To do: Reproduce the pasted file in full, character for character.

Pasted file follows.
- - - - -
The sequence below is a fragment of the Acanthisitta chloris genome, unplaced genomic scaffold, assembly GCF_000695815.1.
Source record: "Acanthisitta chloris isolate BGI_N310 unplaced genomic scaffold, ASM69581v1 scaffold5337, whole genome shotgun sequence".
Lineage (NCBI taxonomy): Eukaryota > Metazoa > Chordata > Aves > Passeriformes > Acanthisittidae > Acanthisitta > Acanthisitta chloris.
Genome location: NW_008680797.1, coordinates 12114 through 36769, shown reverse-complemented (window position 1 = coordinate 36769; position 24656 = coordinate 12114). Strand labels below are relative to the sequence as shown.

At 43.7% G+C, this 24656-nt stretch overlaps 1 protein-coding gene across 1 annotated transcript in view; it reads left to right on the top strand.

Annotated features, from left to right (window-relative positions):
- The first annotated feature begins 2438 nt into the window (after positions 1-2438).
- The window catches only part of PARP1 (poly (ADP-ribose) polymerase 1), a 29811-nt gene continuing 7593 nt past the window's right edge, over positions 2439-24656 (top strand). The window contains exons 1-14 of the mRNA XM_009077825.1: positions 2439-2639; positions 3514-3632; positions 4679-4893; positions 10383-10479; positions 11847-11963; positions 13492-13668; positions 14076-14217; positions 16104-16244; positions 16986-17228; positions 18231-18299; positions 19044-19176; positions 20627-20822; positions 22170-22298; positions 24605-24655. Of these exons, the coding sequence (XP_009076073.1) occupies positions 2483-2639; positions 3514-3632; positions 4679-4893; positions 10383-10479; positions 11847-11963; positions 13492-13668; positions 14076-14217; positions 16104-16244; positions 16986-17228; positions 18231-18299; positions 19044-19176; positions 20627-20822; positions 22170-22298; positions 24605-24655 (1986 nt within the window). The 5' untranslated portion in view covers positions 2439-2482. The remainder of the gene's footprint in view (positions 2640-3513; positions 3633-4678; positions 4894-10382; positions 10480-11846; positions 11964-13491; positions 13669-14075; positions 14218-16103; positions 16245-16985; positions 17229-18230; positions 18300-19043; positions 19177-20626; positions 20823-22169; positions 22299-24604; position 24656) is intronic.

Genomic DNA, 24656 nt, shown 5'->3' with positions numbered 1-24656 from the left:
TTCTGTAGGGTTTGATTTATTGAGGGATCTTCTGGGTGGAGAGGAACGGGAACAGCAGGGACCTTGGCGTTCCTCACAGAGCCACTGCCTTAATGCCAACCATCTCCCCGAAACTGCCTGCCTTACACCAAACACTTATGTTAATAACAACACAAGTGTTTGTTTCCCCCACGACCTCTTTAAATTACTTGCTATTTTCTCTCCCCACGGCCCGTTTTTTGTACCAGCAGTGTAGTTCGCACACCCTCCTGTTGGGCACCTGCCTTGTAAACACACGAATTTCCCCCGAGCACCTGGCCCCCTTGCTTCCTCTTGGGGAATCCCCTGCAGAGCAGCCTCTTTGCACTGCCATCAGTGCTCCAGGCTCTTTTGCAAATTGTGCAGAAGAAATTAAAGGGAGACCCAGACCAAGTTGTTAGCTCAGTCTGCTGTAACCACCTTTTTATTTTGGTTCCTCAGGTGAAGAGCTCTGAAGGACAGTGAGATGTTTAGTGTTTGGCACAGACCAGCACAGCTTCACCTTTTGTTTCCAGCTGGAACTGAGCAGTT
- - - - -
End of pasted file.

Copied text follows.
The sequence below is a fragment of the Acanthisitta chloris genome, unplaced genomic scaffold, assembly GCF_000695815.1.
Source record: "Acanthisitta chloris isolate BGI_N310 unplaced genomic scaffold, ASM69581v1 scaffold5337, whole genome shotgun sequence".
Lineage (NCBI taxonomy): Eukaryota > Metazoa > Chordata > Aves > Passeriformes > Acanthisittidae > Acanthisitta > Acanthisitta chloris.
Genome location: NW_008680797.1, coordinates 12114 through 36769, shown reverse-complemented (window position 1 = coordinate 36769; position 24656 = coordinate 12114). Strand labels below are relative to the sequence as shown.

At 43.7% G+C, this 24656-nt stretch overlaps 1 protein-coding gene across 1 annotated transcript in view; it reads left to right on the top strand.

Annotated features, from left to right (window-relative positions):
- The first annotated feature begins 2438 nt into the window (after positions 1-2438).
- The window catches only part of PARP1 (poly (ADP-ribose) polymerase 1), a 29811-nt gene continuing 7593 nt past the window's right edge, over positions 2439-24656 (top strand). The window contains exons 1-14 of the mRNA XM_009077825.1: positions 2439-2639; positions 3514-3632; positions 4679-4893; positions 10383-10479; positions 11847-11963; positions 13492-13668; positions 14076-14217; positions 16104-16244; positions 16986-17228; positions 18231-18299; positions 19044-19176; positions 20627-20822; positions 22170-22298; positions 24605-24655. Of these exons, the coding sequence (XP_009076073.1) occupies positions 2483-2639; positions 3514-3632; positions 4679-4893; positions 10383-10479; positions 11847-11963; positions 13492-13668; positions 14076-14217; positions 16104-16244; positions 16986-17228; positions 18231-18299; positions 19044-19176; positions 20627-20822; positions 22170-22298; positions 24605-24655 (1986 nt within the window). The 5' untranslated portion in view covers positions 2439-2482. The remainder of the gene's footprint in view (positions 2640-3513; positions 3633-4678; positions 4894-10382; positions 10480-11846; positions 11964-13491; positions 13669-14075; positions 14218-16103; positions 16245-16985; positions 17229-18230; positions 18300-19043; positions 19177-20626; positions 20823-22169; positions 22299-24604; position 24656) is intronic.

Genomic DNA, 24656 nt, shown 5'->3' with positions numbered 1-24656 from the left:
TTCTGTAGGGTTTGATTTATTGAGGGATCTTCTGGGTGGAGAGGAACGGGAACAGCAGGGACCTTGGCGTTCCTCACAGAGCCACTGCCTTAATGCCAACCATCTCCCCGAAACTGCCTGCCTTACACCAAACACTTATGTTAATAACAACACAAGTGTTTGTTTCCCCCACGACCTCTTTAAATTACTTGCTATTTTCTCTCCCCACGGCCCGTTTTTTGTACCAGCAGTGTAGTTCGCACACCCTCCTGTTGGGCACCTGCCTTGTAAACACACGAATTTCCCCCGAGCACCTGGCCCCCTTGCTTCCTCTTGGGGAATCCCCTGCAGAGCAGCCTCTTTGCACTGCCATCAGTGCTCCAGGCTCTTTTGCAAATTGTGCAGAAGAAATTAAAGGGAGACCCAGACCAAGTTGTTAGCTCAGTCTGCTGTAACCACCTTTTTATTTTGGTTCCTCAGGTGAAGAGCTCTGAAGGACAGTGAGATGTTTAGTGTTTGGCACAGACCAGCACAGCTTCACCTTTTGTTTCCAGCTGGAACTGAGCAGTT